Drs. Sonis and Fey are to be commended for their timely and thorough article on the oral complications of cancer therapies. It has been our experience that these side effects are not being adequately addressed in the clinical setting. This is especially true the further one is removed from large cancer treatment centers in urban areas.
The standard of care for this area of patient care was investigated and, in part, established at a 1989 National Institutes of Health (NIH) consensus development conference. It was the recommendation of the participants that all patients receiving chemotherapy and head and neck irradiation be given a complete dental evaluation prior to the initiation of cancer treatment.
As clinicians, we are concerned that this is not done on a routine basis, especially because mucositis is the number 1 dose-limiting factor for both chemotherapy and head and neck irradiation. We see this as a window of opportunity that is being overlooked in the majority of patients in regard to the prevention of infection and pain, the ability to adequately maintain nutrition, and the establishment of a better quality of life as patients progress through cancer treatment.
Neglected Aspect of Care
As reflected in this article, it is evident that great strides have been made in both chemotherapy and radiation therapy since 1989. How unfortunate it is for the majority of cancer patients that the recommendation of a pretreatment dental screening is not routinely followed. Although it is true that not all patients receiving cytotoxic treatments develop oral complications, the potential for such complications exists in 100% of these patients.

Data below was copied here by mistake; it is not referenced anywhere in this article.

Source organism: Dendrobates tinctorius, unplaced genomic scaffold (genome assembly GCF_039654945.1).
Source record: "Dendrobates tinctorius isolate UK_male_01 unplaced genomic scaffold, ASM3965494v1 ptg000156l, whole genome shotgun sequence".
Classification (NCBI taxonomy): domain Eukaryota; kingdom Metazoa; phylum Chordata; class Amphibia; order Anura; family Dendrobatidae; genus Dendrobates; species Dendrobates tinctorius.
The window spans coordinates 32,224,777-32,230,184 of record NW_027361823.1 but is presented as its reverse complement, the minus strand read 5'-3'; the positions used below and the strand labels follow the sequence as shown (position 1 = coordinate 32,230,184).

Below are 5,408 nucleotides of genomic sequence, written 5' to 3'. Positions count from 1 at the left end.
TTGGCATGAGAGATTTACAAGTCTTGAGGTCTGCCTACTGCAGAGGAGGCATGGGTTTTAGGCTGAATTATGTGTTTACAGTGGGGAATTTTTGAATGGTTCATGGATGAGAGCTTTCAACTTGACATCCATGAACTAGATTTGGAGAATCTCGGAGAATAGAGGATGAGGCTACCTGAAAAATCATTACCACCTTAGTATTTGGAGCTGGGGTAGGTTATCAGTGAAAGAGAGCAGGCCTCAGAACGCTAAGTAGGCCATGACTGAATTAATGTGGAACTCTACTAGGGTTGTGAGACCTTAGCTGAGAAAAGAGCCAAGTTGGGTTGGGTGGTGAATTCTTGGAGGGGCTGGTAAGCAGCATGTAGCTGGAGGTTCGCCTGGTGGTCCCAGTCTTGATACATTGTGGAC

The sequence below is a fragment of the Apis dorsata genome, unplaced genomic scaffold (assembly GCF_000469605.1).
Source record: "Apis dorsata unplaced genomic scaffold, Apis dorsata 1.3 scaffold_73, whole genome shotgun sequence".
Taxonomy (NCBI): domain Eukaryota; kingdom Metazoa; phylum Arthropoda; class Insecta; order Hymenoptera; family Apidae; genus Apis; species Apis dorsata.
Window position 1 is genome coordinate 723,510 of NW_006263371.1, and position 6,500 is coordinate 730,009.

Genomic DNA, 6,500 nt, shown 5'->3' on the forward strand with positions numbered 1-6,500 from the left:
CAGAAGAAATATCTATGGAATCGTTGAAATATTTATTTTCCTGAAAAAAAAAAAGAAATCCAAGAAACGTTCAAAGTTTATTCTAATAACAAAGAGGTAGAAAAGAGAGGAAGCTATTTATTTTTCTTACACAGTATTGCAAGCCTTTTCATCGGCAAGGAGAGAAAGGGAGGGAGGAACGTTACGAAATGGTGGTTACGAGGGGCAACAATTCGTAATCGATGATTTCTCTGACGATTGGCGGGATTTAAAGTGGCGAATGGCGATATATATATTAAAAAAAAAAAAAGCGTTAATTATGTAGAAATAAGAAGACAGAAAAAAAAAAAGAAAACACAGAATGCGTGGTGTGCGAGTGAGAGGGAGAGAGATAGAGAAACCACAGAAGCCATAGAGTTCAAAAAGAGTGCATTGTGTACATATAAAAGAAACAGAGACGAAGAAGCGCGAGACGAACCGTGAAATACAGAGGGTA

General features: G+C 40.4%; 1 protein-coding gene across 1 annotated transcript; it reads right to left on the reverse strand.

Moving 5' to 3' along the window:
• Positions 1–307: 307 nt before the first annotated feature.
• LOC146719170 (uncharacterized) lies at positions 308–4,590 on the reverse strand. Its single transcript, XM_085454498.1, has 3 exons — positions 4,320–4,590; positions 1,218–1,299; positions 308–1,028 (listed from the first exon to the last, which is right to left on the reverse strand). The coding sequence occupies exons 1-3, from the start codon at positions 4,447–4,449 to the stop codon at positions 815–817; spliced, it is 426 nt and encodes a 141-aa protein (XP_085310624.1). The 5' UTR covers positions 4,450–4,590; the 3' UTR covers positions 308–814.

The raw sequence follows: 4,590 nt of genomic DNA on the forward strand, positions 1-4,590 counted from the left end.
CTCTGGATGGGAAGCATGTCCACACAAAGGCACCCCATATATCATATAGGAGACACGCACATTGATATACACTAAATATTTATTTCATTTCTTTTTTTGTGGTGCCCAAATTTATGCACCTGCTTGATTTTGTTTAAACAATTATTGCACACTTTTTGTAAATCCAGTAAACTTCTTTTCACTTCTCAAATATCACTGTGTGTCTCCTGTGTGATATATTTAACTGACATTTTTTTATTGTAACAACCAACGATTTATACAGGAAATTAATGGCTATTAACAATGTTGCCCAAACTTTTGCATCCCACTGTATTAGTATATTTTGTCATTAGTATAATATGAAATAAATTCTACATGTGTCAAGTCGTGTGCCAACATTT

The condition of a patient’s oral health is a great predictor of whether or not oral side effects will occur.[2,3] For at least a quarter of a century, the thrust in both medicine and dentistry has been toward prevention. Why is it that this aspect of patient care, when applied to the cancer patient, is so neglected? Why is there not a greater cooperative effort being forged between the medical and dental communities for the benefit of this patient population?
The NIH recently reported that when a cancer patient dies from an infection, 54% of the time the causative organism originates in the oral cavity. With this as a documented fact, it is unconscionable that a more proactive stance is not being taken with regard to prevention. Many excuses are given for not having patients schedule pretreatment dental screenings. However, even the reasoning that such a screening would seriously delay treatment is not valid, as a greater number of dentists are aware of the expediency of the protocol and of the treatments required. They stand ready and able to be a part of the patient’s treatment team.